Графични страници
PDF файл
ePub

humour, and fing every member of it into the vapours. If therefore we would be happy in ourselves, and are desirous of communicating that happiness to all about us, these minutia of conversation ought to be attended to. The brightness of the sky, the lengthening of the days, the increasing verdure of the spring, the arrival of any little piece of good news, or whatever carries with it the most distant glimpse of joy, shall frequently be the parent of a social and happy conversation. Good manners exact from us this regard to our company. The clown may repine at the sunshine that ripens his harvest, because his turnips are burnt up by it; but the man of refinement will extract pleasure from the thunder-storm to which he is exposed, by remarking on the plenty and refreshment which may be expected from such a shower.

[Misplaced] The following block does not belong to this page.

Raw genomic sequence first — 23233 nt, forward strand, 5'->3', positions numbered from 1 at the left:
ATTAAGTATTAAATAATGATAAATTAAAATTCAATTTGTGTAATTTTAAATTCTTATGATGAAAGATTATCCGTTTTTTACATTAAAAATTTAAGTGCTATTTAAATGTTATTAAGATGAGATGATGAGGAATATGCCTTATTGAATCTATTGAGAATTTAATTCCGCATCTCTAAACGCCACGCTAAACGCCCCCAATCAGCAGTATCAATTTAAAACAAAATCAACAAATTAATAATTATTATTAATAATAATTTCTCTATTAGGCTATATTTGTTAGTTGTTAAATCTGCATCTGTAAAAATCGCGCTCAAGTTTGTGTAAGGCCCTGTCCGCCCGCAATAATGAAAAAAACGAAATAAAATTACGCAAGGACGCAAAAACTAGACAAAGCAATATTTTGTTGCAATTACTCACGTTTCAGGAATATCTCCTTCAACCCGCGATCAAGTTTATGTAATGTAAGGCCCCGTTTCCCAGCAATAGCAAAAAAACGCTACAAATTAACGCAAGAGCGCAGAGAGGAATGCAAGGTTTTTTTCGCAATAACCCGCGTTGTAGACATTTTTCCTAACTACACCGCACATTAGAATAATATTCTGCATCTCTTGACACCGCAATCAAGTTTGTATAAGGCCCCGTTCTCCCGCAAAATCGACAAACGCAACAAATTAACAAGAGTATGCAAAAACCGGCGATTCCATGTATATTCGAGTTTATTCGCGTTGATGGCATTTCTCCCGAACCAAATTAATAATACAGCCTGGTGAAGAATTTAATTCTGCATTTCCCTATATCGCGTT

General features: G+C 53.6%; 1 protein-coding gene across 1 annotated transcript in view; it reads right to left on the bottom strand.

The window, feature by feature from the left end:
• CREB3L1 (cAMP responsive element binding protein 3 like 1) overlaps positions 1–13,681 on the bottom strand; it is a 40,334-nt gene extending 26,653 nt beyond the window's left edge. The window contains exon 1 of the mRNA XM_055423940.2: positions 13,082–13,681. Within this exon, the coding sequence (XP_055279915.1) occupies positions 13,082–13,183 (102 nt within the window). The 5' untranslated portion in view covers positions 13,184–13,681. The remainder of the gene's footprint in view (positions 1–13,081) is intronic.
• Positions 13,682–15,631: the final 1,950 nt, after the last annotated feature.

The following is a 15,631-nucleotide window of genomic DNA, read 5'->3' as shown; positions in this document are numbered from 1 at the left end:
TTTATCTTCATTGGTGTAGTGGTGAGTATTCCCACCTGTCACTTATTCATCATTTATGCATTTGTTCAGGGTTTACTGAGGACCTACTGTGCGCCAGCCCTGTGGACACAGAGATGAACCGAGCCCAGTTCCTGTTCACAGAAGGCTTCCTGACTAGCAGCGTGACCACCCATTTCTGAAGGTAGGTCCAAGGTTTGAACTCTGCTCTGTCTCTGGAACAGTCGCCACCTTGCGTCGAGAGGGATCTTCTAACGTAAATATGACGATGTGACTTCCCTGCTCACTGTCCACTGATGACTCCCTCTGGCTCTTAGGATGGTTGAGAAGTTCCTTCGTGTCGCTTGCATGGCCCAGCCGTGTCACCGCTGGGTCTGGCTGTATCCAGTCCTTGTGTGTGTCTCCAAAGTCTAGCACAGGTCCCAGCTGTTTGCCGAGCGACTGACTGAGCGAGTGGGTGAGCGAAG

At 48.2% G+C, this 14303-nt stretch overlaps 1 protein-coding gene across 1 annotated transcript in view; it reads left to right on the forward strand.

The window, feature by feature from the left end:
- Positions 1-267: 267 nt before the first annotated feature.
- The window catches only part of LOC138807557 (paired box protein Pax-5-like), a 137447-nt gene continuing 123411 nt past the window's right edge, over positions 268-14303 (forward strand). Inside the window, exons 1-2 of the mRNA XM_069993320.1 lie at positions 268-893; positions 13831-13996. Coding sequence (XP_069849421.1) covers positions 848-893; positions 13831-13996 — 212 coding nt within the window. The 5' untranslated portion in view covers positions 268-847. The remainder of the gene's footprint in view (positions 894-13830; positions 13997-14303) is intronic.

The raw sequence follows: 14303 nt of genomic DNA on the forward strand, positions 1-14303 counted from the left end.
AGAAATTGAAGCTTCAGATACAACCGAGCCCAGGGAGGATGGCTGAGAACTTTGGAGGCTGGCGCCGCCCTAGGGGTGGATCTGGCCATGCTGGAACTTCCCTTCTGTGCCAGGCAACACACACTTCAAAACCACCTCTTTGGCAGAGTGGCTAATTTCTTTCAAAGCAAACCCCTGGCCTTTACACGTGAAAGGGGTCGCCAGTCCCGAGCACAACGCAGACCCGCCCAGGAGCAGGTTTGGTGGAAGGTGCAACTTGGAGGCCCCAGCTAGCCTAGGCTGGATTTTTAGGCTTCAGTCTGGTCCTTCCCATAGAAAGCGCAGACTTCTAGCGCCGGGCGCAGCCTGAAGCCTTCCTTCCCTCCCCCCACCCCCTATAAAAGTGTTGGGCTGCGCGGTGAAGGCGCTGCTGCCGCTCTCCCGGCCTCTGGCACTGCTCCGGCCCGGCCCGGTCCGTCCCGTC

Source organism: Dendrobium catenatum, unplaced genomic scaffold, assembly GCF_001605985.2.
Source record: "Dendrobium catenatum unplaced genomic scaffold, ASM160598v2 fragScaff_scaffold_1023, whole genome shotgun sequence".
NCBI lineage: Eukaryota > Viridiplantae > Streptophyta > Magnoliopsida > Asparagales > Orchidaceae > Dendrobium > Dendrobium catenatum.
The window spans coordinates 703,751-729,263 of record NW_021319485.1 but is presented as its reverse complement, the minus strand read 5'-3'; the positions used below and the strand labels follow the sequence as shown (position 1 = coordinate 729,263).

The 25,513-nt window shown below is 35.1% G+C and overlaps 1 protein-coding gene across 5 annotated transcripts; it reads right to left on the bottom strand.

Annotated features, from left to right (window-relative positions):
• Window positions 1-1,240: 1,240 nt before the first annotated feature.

“ Thus does good manners, as well as good-sense, direct us to look at every object on the bright side; and by thus acting, we cherish and improve both the one and the other. By this practice it is that Melissa is become the wisest and the best bred woman living; and by this practice may every man and woman arrive at that easy benevolence of temper, which the world calls Good-nature, and the scripture Charity, whose natural and never-failing fruit is happiness.”